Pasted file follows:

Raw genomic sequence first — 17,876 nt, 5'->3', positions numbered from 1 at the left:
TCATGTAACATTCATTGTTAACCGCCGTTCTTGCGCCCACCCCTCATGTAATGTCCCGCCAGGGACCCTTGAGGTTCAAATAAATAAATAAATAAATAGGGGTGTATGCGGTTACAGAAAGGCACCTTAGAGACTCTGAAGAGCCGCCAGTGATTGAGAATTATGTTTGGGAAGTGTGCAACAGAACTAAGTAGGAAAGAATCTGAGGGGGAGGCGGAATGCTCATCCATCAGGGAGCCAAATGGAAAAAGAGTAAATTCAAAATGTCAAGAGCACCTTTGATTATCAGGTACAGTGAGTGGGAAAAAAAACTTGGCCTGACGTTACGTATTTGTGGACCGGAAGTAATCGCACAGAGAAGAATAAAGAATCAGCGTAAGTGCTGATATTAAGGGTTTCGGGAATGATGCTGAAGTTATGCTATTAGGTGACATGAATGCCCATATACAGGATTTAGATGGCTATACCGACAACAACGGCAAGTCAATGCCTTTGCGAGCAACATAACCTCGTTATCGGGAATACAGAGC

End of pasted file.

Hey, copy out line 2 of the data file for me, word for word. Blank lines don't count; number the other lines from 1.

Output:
TCATGTAACATTCATTGTTAACCGCCGTTCTTGCGCCCACCCCTCATGTAATGTCCCGCCAGGGACCCTTGAGGTTCAAATAAATAAATAAATAAATAGGGGTGTATGCGGTTACAGAAAGGCACCTTAGAGACTCTGAAGAGCCGCCAGTGATTGAGAATTATGTTTGGGAAGTGTGCAACAGAACTAAGTAGGAAAGAATCTGAGGGGGAGGCGGAATGCTCATCCATCAGGGAGCCAAATGGAAAAAGAGTAAATTCAAAATGTCAAGAGCACCTTTGATTATCAGGTACAGTGAGTGGGAAAAAAAACTTGGCCTGACGTTACGTATTTGTGGACCGGAAGTAATCGCACAGAGAAGAATAAAGAATCAGCGTAAGTGCTGATATTAAGGGTTTCGGGAATGATGCTGAAGTTATGCTATTAGGTGACATGAATGCCCATATACAGGATTTAGATGGCTATACCGACAACAACGGCAAGTCAATGCCTTTGCGAGCAACATAACCTCGTTATCGGGAATACAGAGC